Jason Sanders and his brother Nathan, home for the Thanksgiving holiday, eagerly laid out their hunting gear and clothes for the next day’s hunt. Jason opened a gun case and took out his trusty .410.
Nathan had bought him the pump shotgun so he was surprised when his brother objected.
"We talked about it, and he said not to use it," Jason said. "I ended up borrowing my dad’s .20-gauge."
Good thing Jason had a little more firepower.
The next day, Jason, Nathan, and their father Lenny set out in the predawn, each looking forward to a day of hunting together in their home grounds of Newton County, Indiana. It was Nov. 25, 2005.
"We tried a couple other areas first, and there were a few does shot and some small bucks seen," Jason recalled. "We went home and ate lunch, and then went to another spot."
Fines For Shooting Small Bucks
No matter where they hunted, in recent years they’re adopted a deer management policy. A buck’s antlers had to be wider than his ears, or the hunter paid a $200 fine — used for food plot or stand supplies.
"You could tell it was starting to work," Jason said. "There had been some respectable 10- and even 12-pointers shot, and a friend of my dad’s had sent trail camera pictures of other bucks.
"My dad and my brother had each found a shed from a big buck," he added. "They found them separately, but when they compared them they believed they came from the same buck."
And Jason would soon prove that their theory was correct.
After lunch, Jason took a stand in a well-known patch of woods, where he’d squirrel-hunted since he was about 7 years old.
"We know it inside and out, and that’s where my dad and brother had found the sheds," Jason said. "I was in a maple tree fork, maybe chest high where we’d built a platform into the forks, not very high, but it’s a great funnel area."
Jason headed to the stand about 1 p.m., just sneaking along and watching for deer. When he was nearly to the stand, five or six does leapt to their hooves and ran.
"You hate to jump deer, but they didn’t go far, just into a thicket and stopped," Jason said. "It was breezy enough to cover the noise I was making, and I didn’t think I’d done too much harm."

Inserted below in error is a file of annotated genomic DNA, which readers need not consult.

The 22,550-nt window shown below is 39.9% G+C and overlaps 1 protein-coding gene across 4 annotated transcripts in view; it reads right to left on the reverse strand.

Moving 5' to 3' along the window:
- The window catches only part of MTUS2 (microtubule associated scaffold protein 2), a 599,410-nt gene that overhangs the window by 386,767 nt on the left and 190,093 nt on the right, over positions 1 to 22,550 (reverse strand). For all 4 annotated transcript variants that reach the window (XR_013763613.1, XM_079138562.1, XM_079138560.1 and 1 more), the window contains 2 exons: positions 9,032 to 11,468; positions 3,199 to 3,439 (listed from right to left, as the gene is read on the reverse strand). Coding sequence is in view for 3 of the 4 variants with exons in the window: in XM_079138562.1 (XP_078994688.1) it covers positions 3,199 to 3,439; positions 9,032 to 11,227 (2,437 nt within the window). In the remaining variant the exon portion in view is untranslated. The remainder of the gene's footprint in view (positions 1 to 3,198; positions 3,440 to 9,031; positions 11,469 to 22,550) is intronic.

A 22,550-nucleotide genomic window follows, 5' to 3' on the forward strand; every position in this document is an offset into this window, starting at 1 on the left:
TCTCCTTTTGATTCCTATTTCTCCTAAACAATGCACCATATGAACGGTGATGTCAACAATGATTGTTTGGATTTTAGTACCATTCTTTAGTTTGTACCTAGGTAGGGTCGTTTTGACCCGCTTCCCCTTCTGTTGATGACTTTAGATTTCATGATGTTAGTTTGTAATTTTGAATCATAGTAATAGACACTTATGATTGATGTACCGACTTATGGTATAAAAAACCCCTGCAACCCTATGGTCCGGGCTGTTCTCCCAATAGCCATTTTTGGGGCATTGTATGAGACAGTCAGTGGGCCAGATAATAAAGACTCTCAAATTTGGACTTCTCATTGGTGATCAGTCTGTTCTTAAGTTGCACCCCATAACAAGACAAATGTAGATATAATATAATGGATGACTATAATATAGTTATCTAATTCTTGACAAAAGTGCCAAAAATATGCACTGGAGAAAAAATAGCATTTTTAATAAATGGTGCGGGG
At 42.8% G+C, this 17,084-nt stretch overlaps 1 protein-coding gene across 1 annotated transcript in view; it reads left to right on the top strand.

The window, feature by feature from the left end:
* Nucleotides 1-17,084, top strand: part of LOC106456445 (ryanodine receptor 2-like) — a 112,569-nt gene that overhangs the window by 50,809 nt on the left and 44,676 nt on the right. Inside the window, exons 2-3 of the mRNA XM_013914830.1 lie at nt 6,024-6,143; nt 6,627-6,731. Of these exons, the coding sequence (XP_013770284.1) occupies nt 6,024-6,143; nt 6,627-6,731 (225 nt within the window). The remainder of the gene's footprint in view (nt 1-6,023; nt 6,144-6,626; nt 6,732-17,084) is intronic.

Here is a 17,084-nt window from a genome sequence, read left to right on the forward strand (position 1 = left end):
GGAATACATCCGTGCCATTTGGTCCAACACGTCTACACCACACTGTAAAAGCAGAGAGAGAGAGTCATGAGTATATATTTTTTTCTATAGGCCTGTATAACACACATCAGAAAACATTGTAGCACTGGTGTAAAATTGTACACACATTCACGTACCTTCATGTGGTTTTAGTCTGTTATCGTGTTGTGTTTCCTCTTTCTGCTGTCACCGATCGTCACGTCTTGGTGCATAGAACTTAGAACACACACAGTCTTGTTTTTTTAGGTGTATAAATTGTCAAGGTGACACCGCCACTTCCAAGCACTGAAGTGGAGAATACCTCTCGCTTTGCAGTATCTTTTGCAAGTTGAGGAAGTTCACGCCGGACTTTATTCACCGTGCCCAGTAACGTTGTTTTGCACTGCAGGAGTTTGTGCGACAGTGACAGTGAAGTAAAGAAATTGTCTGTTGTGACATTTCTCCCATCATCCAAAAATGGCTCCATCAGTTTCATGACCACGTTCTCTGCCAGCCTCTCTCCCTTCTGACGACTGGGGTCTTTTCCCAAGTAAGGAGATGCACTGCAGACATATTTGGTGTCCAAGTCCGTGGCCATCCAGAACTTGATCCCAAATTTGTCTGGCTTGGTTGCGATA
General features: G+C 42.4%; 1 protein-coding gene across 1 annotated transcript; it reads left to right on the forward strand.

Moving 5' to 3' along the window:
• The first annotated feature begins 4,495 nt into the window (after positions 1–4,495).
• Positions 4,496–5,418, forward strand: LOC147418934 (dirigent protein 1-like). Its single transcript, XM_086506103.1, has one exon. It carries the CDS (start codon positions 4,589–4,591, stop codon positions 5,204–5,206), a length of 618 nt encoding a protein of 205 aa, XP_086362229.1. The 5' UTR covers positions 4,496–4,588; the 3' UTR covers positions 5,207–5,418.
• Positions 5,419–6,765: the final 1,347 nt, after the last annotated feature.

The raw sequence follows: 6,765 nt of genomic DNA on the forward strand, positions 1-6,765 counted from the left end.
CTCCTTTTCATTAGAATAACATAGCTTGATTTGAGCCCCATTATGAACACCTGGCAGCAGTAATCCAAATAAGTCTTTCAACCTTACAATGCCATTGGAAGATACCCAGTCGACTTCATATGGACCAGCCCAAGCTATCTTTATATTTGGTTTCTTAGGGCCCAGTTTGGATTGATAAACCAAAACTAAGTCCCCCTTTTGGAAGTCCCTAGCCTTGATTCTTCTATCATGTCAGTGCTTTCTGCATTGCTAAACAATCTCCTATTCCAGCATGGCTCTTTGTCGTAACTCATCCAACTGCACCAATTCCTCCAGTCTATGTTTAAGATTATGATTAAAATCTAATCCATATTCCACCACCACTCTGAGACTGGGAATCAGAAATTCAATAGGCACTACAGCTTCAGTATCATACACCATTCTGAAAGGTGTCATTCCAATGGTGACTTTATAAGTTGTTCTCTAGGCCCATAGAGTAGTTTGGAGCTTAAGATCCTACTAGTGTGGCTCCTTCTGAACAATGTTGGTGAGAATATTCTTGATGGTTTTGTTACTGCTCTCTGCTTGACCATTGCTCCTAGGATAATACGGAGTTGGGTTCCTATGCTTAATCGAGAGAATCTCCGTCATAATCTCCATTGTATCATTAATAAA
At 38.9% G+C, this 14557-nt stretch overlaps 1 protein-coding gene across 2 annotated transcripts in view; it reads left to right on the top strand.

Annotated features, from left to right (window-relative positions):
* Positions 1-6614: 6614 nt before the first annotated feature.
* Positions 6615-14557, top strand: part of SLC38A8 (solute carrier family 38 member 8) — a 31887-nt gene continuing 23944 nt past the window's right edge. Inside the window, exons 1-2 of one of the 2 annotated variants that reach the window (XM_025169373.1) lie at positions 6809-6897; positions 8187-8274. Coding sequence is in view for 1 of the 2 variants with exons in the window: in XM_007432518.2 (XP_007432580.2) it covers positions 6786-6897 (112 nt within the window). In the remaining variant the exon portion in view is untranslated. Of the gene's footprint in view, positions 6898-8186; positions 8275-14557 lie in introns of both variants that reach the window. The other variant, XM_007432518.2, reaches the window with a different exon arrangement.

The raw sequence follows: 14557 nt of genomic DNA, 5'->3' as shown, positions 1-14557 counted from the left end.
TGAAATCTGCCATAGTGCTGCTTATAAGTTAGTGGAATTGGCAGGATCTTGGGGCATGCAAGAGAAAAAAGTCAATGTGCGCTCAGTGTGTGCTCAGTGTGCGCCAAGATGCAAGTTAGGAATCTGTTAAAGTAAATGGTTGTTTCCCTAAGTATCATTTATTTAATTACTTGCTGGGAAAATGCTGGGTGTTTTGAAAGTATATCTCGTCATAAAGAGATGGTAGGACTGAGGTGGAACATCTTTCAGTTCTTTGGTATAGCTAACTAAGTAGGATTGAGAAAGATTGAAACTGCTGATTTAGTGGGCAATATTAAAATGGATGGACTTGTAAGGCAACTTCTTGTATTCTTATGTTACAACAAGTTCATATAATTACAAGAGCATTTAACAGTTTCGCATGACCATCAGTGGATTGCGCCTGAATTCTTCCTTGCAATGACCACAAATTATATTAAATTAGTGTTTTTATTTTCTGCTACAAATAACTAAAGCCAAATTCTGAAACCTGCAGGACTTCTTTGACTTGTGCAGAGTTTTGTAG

At about 2:30, Jason saw and heard lots of movement in the thicket.
"I could see a nice 6-point and nice 8-point, chasing does and chasing each other, and I was trying to get a good look at the eight, to see if it was one to shoot," he said.
Big Rack Appears
The deer were crashing around in a willow thicket, which is about 100 yards thick and one-quarter-mile long. An old vehicle crossing, worn to a ditch, crosses it.
"I was trying to figure out if I was going to shoot the 8-pointer when at the crossing, I could see a big rack sticking up out of the ditch," he said. "I remember thinking, ‘Nope!’ and then watching for the rest of that buck to show up."
The big buck was watching the other two, and stepped briefly into a clearing before disappearing.
"He started walking forward and I lost sight of him," Jason said. "When I saw him again I almost chuckled — it seemed like a small body and a huge rack, it didn’t look real."
"But I knew he was a huge buck and I remember coaching myself to pick a spot and squeeze the trigger, nice and smooth," Jason said. "The deer was quartering away when I shot, and at the shot he jumped and spun 180 degrees and just stood there."
"He was looking back and forth, like, what just happened, and I was thinking the same way," Jason added. "I had a moment thinking, ‘what did I do, did I miss?’"
Jason jacked a round into the gun and at the sound the buck looked right at him. Jason took the best shot he had at the buck, which was quartering toward him, picking a spot in the neck. Then it was time for second-guessing again — the buck went behind a brush pile and disappeared.
"I was shaking so bad. I wanted so much to go get my dad and brother, but I didn’t want to get down and start walking around, ruining everybody else’s hunt," he said. "And as I waited I was thinking, was it really as big as I thought? Was I going to have to pay the $200?"
A Welcome Sight
At dusk, Jason climbed down from his perch in the maple tree and checked behind the brush pile, where the buck had dropped. Lenny and Nathan had heard him shoot, and towards dusk Jason saw a welcome sight — his dad driving towards him, coming through a field.
"Aw, I just killed the biggest deer I’ve ever seen in my life," Jason told his dad. "Follow me."
"My dad has gotten to the point in his hunting where he’d rather carry a camera," he added. "That came in handy that day."
Jason Sanders took his brother’s advice and toted a little more firepower to down his huge Newton County, Indiana, buck.
His father and brother would later match their sheds from the previous year to Jason’s buck. And Nathan has since become a taxidermist. The buck scored 182-6/8, and field dressed right at 200 pounds.
"When I had time to think about it later, what I remember is how that buck looked, confident and majestic, in control of that place," Jason said. "All my life, I’d gotten up early and walked miles and miles trying to shoot a buck like that — it finally worked out."
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